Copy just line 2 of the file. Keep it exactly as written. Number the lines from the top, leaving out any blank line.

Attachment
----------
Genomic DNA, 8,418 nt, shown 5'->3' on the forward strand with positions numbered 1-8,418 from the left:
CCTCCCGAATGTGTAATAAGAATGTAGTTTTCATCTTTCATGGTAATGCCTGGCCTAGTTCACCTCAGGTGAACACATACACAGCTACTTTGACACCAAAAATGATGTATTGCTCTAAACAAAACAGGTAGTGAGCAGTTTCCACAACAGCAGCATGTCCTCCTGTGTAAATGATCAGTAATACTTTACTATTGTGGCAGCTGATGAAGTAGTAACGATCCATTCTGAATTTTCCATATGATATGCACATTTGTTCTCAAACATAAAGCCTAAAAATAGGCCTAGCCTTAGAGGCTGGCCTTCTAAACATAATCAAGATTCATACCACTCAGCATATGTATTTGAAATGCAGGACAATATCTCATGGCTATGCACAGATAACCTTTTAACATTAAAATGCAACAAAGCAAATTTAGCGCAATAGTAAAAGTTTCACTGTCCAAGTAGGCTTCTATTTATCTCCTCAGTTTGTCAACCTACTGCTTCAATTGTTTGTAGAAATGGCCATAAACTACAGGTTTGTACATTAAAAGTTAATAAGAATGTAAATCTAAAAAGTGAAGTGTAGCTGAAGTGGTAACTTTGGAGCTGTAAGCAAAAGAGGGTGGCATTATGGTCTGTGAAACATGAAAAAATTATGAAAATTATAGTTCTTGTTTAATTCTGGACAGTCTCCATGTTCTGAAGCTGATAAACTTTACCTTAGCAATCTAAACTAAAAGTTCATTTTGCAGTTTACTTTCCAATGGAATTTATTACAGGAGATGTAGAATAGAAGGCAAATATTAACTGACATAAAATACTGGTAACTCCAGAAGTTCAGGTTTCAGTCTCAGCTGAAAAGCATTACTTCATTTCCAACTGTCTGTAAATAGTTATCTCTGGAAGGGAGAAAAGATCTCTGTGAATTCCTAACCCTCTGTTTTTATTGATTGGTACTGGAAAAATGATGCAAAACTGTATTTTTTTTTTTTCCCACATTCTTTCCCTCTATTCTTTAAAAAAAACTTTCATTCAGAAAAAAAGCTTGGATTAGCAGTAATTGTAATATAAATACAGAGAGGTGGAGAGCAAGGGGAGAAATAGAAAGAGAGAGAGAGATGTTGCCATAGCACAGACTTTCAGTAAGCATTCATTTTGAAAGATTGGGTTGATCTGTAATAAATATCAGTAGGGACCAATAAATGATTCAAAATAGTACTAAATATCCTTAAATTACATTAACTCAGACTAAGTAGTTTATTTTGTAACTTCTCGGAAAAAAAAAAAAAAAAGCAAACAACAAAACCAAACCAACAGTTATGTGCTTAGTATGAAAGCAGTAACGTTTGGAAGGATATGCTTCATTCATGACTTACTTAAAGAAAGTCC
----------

CCTCCCGAATGTGTAATAAGAATGTAGTTTTCATCTTTCATGGTAATGCCTGGCCTAGTTCACCTCAGGTGAACACATACACAGCTACTTTGACACCAAAAATGATGTATTGCTCTAAACAAAACAGGTAGTGAGCAGTTTCCACAACAGCAGCATGTCCTCCTGTGTAAATGATCAGTAATACTTTACTATTGTGGCAGCTGATGAAGTAGTAACGATCCATTCTGAATTTTCCATATGATATGCACATTTGTTCTCAAACATAAAGCCTAAAAATAGGCCTAGCCTTAGAGGCTGGCCTTCTAAACATAATCAAGATTCATACCACTCAGCATATGTATTTGAAATGCAGGACAATATCTCATGGCTATGCACAGATAACCTTTTAACATTAAAATGCAACAAAGCAAATTTAGCGCAATAGTAAAAGTTTCACTGTCCAAGTAGGCTTCTATTTATCTCCTCAGTTTGTCAACCTACTGCTTCAATTGTTTGTAGAAATGGCCATAAACTACAGGTTTGTACATTAAAAGTTAATAAGAATGTAAATCTAAAAAGTGAAGTGTAGCTGAAGTGGTAACTTTGGAGCTGTAAGCAAAAGAGGGTGGCATTATGGTCTGTGAAACATGAAAAAATTATGAAAATTATAGTTCTTGTTTAATTCTGGACAGTCTCCATGTTCTGAAGCTGATAAACTTTACCTTAGCAATCTAAACTAAAAGTTCATTTTGCAGTTTACTTTCCAATGGAATTTATTACAGGAGATGTAGAATAGAAGGCAAATATTAACTGACATAAAATACTGGTAACTCCAGAAGTTCAGGTTTCAGTCTCAGCTGAAAAGCATTACTTCATTTCCAACTGTCTGTAAATAGTTATCTCTGGAAGGGAGAAAAGATCTCTGTGAATTCCTAACCCTCTGTTTTTATTGATTGGTACTGGAAAAATGATGCAAAACTGTATTTTTTTTTTTTCCCACATTCTTTCCCTCTATTCTTTAAAAAAAACTTTCATTCAGAAAAAAAGCTTGGATTAGCAGTAATTGTAATATAAATACAGAGAGGTGGAGAGCAAGGGGAGAAATAGAAAGAGAGAGAGAGATGTTGCCATAGCACAGACTTTCAGTAAGCATTCATTTTGAAAGATTGGGTTGATCTGTAATAAATATCAGTAGGGACCAATAAATGATTCAAAATAGTACTAAATATCCTTAAATTACATTAACTCAGACTAAGTAGTTTATTTTGTAACTTCTCGGAAAAAAAAAAAAAAAAGCAAACAACAAAACCAAACCAACAGTTATGTGCTTAGTATGAAAGCAGTAACGTTTGGAAGGATATGCTTCATTCATGACTTACTTAAAGAAAGTCC